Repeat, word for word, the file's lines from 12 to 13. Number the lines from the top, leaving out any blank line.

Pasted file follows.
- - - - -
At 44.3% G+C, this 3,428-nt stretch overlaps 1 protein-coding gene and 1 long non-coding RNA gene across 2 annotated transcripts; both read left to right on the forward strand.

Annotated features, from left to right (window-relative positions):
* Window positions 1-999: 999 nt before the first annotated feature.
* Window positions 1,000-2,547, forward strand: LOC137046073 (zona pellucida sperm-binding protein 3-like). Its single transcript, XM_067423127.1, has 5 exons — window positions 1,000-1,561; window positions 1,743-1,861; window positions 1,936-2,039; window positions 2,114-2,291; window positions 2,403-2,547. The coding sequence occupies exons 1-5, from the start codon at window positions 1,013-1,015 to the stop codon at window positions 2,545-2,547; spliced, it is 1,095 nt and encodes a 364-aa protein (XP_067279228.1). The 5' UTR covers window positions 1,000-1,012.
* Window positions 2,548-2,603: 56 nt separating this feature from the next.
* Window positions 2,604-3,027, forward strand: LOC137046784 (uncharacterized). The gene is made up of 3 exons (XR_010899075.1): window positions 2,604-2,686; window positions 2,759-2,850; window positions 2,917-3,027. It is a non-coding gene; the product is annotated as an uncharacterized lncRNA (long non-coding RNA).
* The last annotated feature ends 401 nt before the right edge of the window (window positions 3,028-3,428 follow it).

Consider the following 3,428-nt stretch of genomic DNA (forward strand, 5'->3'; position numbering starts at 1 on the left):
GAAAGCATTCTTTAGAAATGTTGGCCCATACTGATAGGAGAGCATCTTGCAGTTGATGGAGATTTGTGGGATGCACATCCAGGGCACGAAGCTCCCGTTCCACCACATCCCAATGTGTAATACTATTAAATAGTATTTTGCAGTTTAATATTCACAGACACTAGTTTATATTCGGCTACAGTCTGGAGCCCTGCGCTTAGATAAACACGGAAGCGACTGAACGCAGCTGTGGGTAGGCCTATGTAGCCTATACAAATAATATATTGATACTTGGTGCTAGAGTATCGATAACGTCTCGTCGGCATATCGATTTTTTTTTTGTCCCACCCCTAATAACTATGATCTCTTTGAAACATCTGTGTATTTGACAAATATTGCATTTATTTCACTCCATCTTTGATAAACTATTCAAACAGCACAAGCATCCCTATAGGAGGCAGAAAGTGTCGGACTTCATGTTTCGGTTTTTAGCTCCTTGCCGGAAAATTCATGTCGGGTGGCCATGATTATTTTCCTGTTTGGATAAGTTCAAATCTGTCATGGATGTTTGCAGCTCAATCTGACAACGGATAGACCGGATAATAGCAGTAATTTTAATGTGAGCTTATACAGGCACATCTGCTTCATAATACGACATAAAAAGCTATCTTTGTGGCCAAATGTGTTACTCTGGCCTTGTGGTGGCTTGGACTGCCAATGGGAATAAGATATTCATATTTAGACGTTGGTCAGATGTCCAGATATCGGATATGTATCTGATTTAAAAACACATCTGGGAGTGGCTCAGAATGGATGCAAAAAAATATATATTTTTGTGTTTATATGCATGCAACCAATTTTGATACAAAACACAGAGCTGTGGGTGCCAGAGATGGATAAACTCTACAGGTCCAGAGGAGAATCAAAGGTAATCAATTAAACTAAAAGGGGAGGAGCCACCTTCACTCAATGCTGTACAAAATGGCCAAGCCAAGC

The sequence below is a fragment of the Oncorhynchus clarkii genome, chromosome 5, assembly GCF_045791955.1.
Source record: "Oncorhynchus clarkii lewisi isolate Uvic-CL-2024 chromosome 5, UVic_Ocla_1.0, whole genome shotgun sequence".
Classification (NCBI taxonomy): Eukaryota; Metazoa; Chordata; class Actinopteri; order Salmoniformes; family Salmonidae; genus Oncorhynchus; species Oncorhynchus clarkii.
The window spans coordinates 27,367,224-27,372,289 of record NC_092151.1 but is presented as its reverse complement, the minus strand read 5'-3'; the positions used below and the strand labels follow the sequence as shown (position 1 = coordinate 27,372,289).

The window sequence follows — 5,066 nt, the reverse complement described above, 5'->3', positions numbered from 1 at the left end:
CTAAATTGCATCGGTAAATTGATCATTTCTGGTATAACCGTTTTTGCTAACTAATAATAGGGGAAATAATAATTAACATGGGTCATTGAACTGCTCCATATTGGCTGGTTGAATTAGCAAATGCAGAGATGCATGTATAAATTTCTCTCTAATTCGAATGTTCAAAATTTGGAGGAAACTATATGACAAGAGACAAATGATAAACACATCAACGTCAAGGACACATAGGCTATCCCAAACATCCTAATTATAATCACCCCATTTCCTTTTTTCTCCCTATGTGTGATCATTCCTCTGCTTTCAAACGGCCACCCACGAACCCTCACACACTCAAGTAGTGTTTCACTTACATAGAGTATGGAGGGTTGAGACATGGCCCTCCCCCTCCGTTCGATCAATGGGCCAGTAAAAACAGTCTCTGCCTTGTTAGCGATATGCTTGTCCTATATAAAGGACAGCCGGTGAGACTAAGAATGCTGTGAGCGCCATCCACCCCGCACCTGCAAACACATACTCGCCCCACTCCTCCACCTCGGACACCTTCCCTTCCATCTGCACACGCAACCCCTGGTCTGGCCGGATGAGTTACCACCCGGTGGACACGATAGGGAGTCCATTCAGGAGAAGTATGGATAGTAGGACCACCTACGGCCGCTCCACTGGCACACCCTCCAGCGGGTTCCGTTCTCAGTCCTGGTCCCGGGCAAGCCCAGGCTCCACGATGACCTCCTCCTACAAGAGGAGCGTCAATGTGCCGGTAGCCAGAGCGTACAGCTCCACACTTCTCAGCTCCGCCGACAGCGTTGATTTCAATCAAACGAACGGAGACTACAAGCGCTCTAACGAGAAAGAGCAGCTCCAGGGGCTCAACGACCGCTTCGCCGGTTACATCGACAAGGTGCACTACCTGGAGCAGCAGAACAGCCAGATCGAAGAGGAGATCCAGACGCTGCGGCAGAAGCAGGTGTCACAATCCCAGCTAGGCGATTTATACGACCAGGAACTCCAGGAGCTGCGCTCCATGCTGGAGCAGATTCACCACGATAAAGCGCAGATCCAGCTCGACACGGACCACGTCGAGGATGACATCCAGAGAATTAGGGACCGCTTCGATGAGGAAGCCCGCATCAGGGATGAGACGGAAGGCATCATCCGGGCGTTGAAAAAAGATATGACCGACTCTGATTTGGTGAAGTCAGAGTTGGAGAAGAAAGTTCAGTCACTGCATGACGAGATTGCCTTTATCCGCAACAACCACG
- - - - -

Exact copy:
Classification (NCBI taxonomy): Eukaryota; Metazoa; Chordata; class Actinopteri; order Salmoniformes; family Salmonidae; genus Oncorhynchus; species Oncorhynchus clarkii.
The window spans coordinates 27,367,224-27,372,289 of record NC_092151.1 but is presented as its reverse complement, the minus strand read 5'-3'; the positions used below and the strand labels follow the sequence as shown (position 1 = coordinate 27,372,289).